The musical centers on star-crossed lovers Catie (Anna Eilinsfeld) and Ricky (Jared Zirilli), whose time on Earth is cut short by the latter's death in a motorcycle accident. Ricky finds himself admitted -- without an audition -- to Rock 'n' Roll Heaven, but would do anything to get Catie back, possibly even making a deal with the Devil (Brian Charles Rooney).
Zirilli has a sweet tenor that is showcased nicely in several numbers. But while Eilinsfeld has an okay singing voice, it does not have anywhere near the power and range that it should, given the role that Catie ends up playing in the final conflict. Indeed, the most impressive voice on stage belongs to Jacquelyn Graham as Sally, one of the angels.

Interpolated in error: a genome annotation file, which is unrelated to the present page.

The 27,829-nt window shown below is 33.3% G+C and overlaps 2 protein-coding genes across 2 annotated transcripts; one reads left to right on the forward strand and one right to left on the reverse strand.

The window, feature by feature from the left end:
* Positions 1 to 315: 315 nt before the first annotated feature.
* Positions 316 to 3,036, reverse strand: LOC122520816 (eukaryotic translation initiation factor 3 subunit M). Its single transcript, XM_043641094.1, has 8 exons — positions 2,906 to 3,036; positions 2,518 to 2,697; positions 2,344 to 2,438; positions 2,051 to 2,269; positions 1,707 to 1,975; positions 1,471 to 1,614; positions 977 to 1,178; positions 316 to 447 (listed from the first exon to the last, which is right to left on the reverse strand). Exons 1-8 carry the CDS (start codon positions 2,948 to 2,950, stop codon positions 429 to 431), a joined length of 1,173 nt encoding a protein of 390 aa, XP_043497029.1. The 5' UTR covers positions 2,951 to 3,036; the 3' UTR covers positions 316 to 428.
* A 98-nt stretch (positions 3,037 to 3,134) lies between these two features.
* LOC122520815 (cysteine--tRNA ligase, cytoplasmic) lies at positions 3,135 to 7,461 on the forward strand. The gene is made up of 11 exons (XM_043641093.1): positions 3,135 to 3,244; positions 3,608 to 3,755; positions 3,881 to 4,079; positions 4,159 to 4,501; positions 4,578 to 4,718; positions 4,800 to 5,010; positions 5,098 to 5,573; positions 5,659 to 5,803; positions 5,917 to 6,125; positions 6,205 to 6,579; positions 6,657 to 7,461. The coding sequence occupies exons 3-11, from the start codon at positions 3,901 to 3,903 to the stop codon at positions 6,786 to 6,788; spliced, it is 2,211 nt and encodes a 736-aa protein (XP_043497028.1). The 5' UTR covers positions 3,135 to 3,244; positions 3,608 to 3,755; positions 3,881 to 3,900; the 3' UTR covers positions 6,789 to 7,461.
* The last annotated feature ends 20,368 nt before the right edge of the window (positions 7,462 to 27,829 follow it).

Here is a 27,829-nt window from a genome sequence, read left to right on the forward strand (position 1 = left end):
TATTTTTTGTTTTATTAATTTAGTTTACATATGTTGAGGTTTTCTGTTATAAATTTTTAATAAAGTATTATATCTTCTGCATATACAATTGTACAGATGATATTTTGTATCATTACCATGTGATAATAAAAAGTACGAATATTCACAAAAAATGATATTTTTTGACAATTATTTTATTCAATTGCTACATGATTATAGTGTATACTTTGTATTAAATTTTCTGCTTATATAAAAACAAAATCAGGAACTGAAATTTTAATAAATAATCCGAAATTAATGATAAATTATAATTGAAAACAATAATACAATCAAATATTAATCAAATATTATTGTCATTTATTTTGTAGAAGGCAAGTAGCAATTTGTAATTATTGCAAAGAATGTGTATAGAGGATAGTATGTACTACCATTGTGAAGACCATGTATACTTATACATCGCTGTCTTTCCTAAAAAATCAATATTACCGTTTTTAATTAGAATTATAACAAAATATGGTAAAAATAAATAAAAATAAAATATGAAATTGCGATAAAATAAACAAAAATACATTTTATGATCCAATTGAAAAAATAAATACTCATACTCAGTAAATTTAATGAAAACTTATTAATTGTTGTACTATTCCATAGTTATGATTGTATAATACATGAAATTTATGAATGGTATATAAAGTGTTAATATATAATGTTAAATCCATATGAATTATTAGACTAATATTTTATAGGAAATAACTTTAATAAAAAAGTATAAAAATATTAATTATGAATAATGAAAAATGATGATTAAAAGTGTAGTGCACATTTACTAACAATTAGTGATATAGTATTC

Carrafa's staging is at its best when it emphasizes the show's whimsical elements, aided by scenic designer Neil Patel, whose work here has a bare-bones simplicity appropriate to the fringe. The way that the audience is first visually clued in to Ricky's arrival in Heaven is of particular delight. Unfortunately, the pacing starts to get sluggish as the piece turns more earnest.
The score samples from a diverse array of genres, including pop, rock, gospel, hip-hop, doo-wop, and even disco. But while the music is pleasant and even fun to listen to, the melodies are too derivative to make a lasting impression.
-- Dan Bacalzo